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CHARLES J. ROSEBAULT. Saladin. Prince of Chivalry


Sir John Froissart's Chronicles of England, France, Spain and the Ajoining Countries from the latter part of the reign of Edward II to the coronation of Henry IV in 12 volumes 

Chronicles of Enguerrand De Monstrelet (Sir John Froissart's Chronicles continuation) in 13 volumes 

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Saladin. Prince of Chivalry
page 305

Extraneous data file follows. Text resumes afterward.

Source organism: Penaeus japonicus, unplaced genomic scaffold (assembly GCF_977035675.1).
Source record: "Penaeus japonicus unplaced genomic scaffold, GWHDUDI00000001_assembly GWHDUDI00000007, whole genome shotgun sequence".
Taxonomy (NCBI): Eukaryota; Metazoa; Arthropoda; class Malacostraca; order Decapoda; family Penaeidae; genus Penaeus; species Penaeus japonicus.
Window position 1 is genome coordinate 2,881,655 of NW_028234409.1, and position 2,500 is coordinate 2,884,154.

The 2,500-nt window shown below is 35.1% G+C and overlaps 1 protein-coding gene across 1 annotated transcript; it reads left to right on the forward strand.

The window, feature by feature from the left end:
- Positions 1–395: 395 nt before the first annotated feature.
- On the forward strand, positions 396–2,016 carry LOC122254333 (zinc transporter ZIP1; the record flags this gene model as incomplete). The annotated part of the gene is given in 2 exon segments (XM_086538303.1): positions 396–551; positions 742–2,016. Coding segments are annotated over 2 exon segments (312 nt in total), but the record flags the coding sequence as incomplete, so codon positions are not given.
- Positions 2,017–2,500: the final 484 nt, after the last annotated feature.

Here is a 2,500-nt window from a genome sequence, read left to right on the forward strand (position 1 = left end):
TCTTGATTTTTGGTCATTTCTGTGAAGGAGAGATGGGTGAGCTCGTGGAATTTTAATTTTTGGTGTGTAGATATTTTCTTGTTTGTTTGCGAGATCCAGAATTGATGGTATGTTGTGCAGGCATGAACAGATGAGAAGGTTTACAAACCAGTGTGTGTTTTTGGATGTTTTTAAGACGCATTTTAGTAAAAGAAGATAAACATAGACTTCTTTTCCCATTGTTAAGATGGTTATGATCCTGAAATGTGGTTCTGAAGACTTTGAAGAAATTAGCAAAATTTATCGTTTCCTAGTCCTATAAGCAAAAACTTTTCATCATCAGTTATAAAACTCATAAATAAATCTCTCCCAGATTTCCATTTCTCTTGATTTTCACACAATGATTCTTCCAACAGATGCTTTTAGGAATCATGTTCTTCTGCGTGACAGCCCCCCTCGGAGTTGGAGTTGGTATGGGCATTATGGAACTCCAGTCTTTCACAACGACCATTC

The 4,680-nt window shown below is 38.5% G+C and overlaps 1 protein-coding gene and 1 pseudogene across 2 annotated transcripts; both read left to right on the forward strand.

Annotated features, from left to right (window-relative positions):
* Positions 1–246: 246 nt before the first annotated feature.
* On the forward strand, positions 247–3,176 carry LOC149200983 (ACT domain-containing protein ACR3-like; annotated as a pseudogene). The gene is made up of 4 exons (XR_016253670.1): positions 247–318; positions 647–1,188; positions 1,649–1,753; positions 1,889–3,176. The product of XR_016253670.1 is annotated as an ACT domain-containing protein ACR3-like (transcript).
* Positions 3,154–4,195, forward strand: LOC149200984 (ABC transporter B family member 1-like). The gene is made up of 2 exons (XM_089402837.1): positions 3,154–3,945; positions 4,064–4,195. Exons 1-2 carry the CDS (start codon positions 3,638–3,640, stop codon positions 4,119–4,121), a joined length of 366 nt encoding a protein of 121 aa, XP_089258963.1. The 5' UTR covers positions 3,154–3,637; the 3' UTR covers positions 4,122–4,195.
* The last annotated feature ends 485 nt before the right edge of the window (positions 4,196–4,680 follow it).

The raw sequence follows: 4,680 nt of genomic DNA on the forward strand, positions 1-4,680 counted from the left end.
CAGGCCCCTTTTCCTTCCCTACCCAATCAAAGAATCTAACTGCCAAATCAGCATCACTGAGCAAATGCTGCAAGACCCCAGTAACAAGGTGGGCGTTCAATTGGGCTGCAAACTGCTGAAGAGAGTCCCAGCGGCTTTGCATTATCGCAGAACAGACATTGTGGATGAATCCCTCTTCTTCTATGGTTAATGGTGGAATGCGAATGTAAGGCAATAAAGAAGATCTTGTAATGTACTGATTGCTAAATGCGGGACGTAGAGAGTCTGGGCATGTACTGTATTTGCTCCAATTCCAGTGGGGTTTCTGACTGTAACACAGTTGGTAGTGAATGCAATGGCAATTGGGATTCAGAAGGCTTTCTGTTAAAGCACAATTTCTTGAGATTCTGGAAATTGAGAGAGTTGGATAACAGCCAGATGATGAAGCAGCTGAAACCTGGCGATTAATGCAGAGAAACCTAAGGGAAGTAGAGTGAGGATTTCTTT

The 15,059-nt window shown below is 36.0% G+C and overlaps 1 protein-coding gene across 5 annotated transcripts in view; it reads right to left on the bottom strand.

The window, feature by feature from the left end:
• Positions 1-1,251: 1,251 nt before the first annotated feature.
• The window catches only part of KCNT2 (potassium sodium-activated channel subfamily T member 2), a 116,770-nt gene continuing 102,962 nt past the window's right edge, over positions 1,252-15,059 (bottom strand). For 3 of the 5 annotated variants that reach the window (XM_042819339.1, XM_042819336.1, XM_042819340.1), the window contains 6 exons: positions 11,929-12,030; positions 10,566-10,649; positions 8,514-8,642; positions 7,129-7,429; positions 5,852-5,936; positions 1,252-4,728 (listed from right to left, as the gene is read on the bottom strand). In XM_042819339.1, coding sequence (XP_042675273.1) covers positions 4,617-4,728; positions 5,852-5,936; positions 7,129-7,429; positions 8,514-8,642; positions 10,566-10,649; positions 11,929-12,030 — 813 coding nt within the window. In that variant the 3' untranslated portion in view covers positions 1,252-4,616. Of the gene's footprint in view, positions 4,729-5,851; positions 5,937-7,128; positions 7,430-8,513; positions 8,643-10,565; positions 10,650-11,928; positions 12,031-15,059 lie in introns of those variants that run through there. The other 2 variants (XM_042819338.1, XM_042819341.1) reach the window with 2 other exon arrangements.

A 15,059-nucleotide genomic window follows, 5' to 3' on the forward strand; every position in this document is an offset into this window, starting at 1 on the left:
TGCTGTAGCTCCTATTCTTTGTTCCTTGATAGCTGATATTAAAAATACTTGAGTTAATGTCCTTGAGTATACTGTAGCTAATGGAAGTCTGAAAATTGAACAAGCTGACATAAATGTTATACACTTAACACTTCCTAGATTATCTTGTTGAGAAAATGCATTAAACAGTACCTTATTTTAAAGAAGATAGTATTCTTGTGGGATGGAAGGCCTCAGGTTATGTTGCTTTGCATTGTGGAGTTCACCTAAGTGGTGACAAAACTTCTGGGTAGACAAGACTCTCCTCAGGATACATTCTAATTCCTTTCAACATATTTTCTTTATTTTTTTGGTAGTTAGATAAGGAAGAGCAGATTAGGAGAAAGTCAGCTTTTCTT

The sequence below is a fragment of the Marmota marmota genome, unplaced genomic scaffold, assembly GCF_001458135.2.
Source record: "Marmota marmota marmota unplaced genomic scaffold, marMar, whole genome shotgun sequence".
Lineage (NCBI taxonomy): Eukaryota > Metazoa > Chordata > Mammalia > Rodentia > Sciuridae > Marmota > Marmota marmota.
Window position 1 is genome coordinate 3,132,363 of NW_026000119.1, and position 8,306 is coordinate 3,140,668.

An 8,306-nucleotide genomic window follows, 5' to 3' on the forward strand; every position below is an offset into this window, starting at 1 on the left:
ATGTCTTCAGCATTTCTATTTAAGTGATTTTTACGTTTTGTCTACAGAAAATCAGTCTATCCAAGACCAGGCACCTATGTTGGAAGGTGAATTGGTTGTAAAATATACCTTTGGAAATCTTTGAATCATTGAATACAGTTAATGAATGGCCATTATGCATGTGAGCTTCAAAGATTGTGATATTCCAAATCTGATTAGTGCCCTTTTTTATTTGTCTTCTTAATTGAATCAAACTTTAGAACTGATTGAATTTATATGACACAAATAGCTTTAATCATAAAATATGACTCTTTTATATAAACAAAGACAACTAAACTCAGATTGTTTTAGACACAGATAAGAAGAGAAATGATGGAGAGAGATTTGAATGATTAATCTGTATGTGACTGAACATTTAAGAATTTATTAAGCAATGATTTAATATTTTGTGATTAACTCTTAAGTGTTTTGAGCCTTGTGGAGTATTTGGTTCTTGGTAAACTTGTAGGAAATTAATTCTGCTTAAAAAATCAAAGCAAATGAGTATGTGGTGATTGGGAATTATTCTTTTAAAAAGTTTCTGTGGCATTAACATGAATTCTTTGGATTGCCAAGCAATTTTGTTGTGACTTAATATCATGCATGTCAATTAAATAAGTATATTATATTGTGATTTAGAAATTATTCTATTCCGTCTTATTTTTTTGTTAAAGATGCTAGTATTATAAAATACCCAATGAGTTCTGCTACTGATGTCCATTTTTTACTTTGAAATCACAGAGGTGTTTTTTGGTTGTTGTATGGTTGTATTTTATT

for the Kurds would not give heed to the Turks nor the latter to the Kurds. So everything was in the cauldron again. Fortunately for the Moslem cause the same discord which possessed them was also present in the councils of the Franks. These had now advanced to within sight of the city, and there was no apparent reason why they should not come in. The pious Cadi laid their abrupt turn about to the influence of the Friday prayers, and more especially to those which the Sultan spoke beneath his breath so that none should overhear, while the tears ran through his beard and moistened the carpet upon which he knelt. More commonplace reasons appear in the arguments of Richard himself, supported by the Syrian Franks generally and by the Hospitallers and Templars, who argued that what with the inclement weather ruining their food and rusting their armor, with the water supplies for a besieging army polluted by the enemy, with the known disposition of the knights and soldiers to leave for home as soon as they should have taken the city — if, indeed, they should be so fortunate — it would be folly to go on. Much better take Ascalon and Damascus and then go on to Egypt, when they would have all the Moslems at their mercy. Against this had been great clamor on the part of the French, who insisted they had come to rescue the Holy City and cried shame on those who would abandon the chief purpose of their coming. With hopelessly

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